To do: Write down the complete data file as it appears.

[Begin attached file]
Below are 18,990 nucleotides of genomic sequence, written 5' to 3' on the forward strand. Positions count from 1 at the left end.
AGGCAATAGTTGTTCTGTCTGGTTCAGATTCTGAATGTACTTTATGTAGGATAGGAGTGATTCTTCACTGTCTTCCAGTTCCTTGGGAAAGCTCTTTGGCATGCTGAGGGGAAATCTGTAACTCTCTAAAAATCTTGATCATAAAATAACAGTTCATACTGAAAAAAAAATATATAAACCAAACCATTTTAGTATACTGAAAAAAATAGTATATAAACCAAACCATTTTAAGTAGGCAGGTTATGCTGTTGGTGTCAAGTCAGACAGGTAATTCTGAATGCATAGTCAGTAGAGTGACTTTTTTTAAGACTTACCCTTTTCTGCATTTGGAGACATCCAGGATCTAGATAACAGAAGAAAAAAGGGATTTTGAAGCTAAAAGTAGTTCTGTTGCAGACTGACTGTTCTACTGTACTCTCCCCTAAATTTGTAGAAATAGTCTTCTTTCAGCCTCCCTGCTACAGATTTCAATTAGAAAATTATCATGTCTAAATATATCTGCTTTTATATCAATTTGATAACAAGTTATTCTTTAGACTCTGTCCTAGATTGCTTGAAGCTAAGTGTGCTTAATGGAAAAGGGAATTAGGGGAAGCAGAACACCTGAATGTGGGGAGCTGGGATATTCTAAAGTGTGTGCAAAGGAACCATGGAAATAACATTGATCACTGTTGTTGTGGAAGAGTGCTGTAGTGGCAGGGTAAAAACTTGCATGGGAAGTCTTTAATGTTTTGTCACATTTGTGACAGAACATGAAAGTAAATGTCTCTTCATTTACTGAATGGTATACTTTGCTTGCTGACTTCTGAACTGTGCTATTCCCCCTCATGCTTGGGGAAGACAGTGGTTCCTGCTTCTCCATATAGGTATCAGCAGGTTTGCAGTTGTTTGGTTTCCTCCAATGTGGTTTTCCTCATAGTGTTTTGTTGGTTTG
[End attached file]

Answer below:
Below are 18,990 nucleotides of genomic sequence, written 5' to 3' on the forward strand. Positions count from 1 at the left end.
AGGCAATAGTTGTTCTGTCTGGTTCAGATTCTGAATGTACTTTATGTAGGATAGGAGTGATTCTTCACTGTCTTCCAGTTCCTTGGGAAAGCTCTTTGGCATGCTGAGGGGAAATCTGTAACTCTCTAAAAATCTTGATCATAAAATAACAGTTCATACTGAAAAAAAAATATATAAACCAAACCATTTTAGTATACTGAAAAAAATAGTATATAAACCAAACCATTTTAAGTAGGCAGGTTATGCTGTTGGTGTCAAGTCAGACAGGTAATTCTGAATGCATAGTCAGTAGAGTGACTTTTTTTAAGACTTACCCTTTTCTGCATTTGGAGACATCCAGGATCTAGATAACAGAAGAAAAAAGGGATTTTGAAGCTAAAAGTAGTTCTGTTGCAGACTGACTGTTCTACTGTACTCTCCCCTAAATTTGTAGAAATAGTCTTCTTTCAGCCTCCCTGCTACAGATTTCAATTAGAAAATTATCATGTCTAAATATATCTGCTTTTATATCAATTTGATAACAAGTTATTCTTTAGACTCTGTCCTAGATTGCTTGAAGCTAAGTGTGCTTAATGGAAAAGGGAATTAGGGGAAGCAGAACACCTGAATGTGGGGAGCTGGGATATTCTAAAGTGTGTGCAAAGGAACCATGGAAATAACATTGATCACTGTTGTTGTGGAAGAGTGCTGTAGTGGCAGGGTAAAAACTTGCATGGGAAGTCTTTAATGTTTTGTCACATTTGTGACAGAACATGAAAGTAAATGTCTCTTCATTTACTGAATGGTATACTTTGCTTGCTGACTTCTGAACTGTGCTATTCCCCCTCATGCTTGGGGAAGACAGTGGTTCCTGCTTCTCCATATAGGTATCAGCAGGTTTGCAGTTGTTTGGTTTCCTCCAATGTGGTTTTCCTCATAGTGTTTTGTTGGTTTG